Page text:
1983 Ford Thunderbird Turbo Coupe

A recent query about whether I had done a write-up on a Thunderbird Turbo Coupe compelled me to update this post written a few years ago, changing it enough to consider it a new entry.

“Ford presents a dramatic new balance of form and function.”

The aerodynamic styling of Ford’s 1983 Thunderbird was a breath of fresh air and a substantial change from the boxy and unloved eighth-generation 1980-1982 models, though the underlying components remained the Fox platform. For 1983, the Thunderbird came in base, Heritage, and Turbo Coupe models.

The Turbo Coupe featured Ford’s Lima 142 bhp 2.3 liter/140 cubic inch inline four with Bosch L-Jetronic fuel injection and a Garrett turbocharger and came with a standard five-speed manual transmission. Road & Track recorded a 0-60 time of 9.7 seconds in a Turbo Coupe that weighed 3,420 pounds as tested. Ford’s new coupe didn’t just look aerodynamic—the drag coefficient was a very competitive 0.35. Fuel economy ratings for the Turbo Coupe were 21 city/33 highway by the standards of the day (17/24 by today’s standards). With an 18.0-gallon fuel tank, a Turbo Coupe owner could expect a range of between 330 and 435 miles with a 10% reserve—decent for a mid-size performance coupe in the early to mid-1980s.

The $11,790 Turbo Coupe is about $29,700 in today’s dollars and about what a 2018 Mustang EcoBoost Premium Fastback (also with a turbocharged 2.3 liter inline four) costs. Standard exterior and mechanical features on the Turbo Coupe included variable ratio power rack-and-pinion steering, power brakes, power mirrors, a Traction-Lok limited-slip differential, Marchal foglamps, and Goodyear Eagle HR 205/70R-14 tires (a size still readily available) on 14-inch x 5.5-inch cast aluminum wheels. Inside, all Turbo Coupe buyers got a leather-wrapped steering wheel, articulated seats, and an AM/FM stereo radio. Options included front cornering lamps ($68), tilt steering ($105), power door locks ($172), and a premium sound system ($179).

Two pages from the 1983 Ford Thunderbird brochure, linked from the Old Car Manual Project’s amazing brochures pages.

Reviews were quite good—Road & Track‘s tagline was “An enthusiast’s Bird comes soaring back”—and the newly aerodynamic Thunderbird sold well. After dropping down below 50,000 sales for the 1982 model year with the last of the eighth-generation ‘birds, the ninth generation would not see sales of less than 120,000 per year.

EightiesFordThunderbirdSales

For unclear reasons, Hagerty’s valuation tools do not track any Thunderbird after 1982 (they do track the related Lincoln Continental Mark VII). Thunderbird Turbo Coupes only occasionally show up in the Hemming’s Motor News classifieds—you do see them more often on eBay Motors. Make mine Silver, please.

1983 Mercury Grand Marquis Sedan

As I walked to the train earlier the week, I saw an eighties Mercury Grand Marquis sedan idling on Chestnut Street in Philadelphia. It stood out because of its size (at 214 inches these cars are more than a foot longer than a 2018 Lincoln Continental) and its new for 1979 squareness. Reason enough to write a (rare) Mercury blog entry (my only other one so far is about the 1986 Mercury Capri).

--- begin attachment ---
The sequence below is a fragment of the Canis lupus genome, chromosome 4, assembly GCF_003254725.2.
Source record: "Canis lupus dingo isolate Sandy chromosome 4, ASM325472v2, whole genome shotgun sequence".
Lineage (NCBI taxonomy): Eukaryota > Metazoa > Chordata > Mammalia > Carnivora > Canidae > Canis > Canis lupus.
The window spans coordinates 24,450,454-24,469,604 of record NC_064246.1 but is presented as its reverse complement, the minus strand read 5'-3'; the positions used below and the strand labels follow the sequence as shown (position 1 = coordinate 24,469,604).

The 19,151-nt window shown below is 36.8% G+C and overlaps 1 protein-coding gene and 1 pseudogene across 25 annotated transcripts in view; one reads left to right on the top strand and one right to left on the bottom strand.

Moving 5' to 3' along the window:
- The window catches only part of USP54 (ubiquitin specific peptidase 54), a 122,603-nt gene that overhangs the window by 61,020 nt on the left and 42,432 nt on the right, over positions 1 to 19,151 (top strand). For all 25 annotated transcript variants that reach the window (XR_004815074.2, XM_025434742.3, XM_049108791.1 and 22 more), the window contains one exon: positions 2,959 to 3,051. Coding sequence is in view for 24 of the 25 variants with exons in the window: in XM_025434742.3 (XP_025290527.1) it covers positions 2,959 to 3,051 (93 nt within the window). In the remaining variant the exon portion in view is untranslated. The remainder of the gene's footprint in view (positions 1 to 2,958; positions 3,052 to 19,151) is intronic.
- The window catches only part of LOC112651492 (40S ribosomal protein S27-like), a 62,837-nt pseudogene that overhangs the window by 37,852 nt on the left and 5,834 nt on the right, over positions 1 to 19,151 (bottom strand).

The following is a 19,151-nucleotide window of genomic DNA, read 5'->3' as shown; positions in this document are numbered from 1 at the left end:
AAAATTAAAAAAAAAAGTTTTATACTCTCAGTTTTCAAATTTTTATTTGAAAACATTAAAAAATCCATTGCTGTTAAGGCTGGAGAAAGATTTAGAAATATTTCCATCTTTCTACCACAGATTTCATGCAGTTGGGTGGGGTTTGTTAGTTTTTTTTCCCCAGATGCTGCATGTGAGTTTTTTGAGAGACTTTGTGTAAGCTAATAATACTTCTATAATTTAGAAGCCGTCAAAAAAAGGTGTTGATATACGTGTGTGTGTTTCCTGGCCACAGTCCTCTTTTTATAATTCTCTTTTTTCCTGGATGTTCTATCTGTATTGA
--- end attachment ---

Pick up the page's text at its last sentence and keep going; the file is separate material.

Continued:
“A Lesson In Luxury”

For 1983, Mercury renamed all versions of the full-size Marquis to Grand Marquis and moved the Marquis name to the mid-size Fox platform. Other than the name change, changes for the Grand Marquis were relatively modest: there were new full-width wraparound tail lamps and a modified grille. New options included a remote locking fuel filler door ($24), locking wire wheel covers ($168), and a Tripminder trip computer ($261) which showed month/day/time, elapsed time, average speed, average MPG, instantaneous MPG, and gallons of fuel used. In their annual “Charting the Changes” roundup, Car and Driver once again made the ritual complaint that there was still no de Sad package.

The standard engine in 1983 was Ford’s 130 bhp 4.9 liter/302 cubic inch V8 with fuel injection paired to a four-speed automatic. Somewhat strangely to our modern eyes, the optional power upgrade was a carburetted version of the same motor with 145 bhp. These were not fast cars—with an almost 3,800-pound curb weight, 0-60 came in about 12 seconds. Mileage with the standard powertrain was 17 city/27 highway by the standards of the day (14/20 by today’s standards). With the 18-gallon fuel tank, Grand Marquis drivers could expect a range of 275 to 355 miles with a 10% fuel reserve.

Standard exterior and mechanical equipment on the $1o,718 Grand Marquis (about $26,900 in today’s dollars) included a coach vinyl roof, coach lamps, halogen headlamps, power brakes (front disc and rear drum), power steering, and P215/75R14 steel-belted white sidewall radial tires on 14-inch wheels with deluxe wheel covers. Inside, cloth/vinyl Twin Comfort Lounge seats with dual front seat recliners, a four-spoke luxury (the Grand Marquis brochure mentioned luxury a lot) steering wheel, an analog quartz clock, and an AM/FM stereo radio with four speakers were included. Standard items that Mercury proudly listed that do not impress in 2017 included a front stabilizer bar, seat belt warning chimes, and carpeted lower door trim panels.

Upgrading to the $11,273 LS added tinted glass, luxury cloth Twin Comfort Lounge seats, cloth-trimmed headrests, right-hand visor vanity mirror, map pockets in front seatback, luxury door trim with armrest woodtone inserts and courtesy lights, dual beam dome/map light, dual fold-down front center armrests, rear-seat folding center armrest, and the all-important LS badge on the rear decklid.

Exterior and mechanical options included the Traction-Lok differential ($95) and cast aluminum turbine spoke wheels ($361) which required P205/75R15 tires ($17). Interior options included manual air conditioning ($724), automatic air conditioning ($802), 6-way power driver’s seat ($210) or driver’s and passenger’s seats ($420), power door locks ($123), fingertip speed control ($170), and tilt steering wheel ($105). Audio options included a host of optional radios with 8-track or cassette player, a power antenna ($60), and Premium Sound System with two additional speakers in the front doors, upgraded rear speakers, and an extra power amplifier ($175 base/$145 LS). Leather seating surfaces ($418) were only available on the LS. All these options meant that a loaded Grand Marquis LS could quickly get close to the Lincoln Town Car’s pricing territory—I quickly priced one to $14,584 (about $36,700 in 2017 dollars).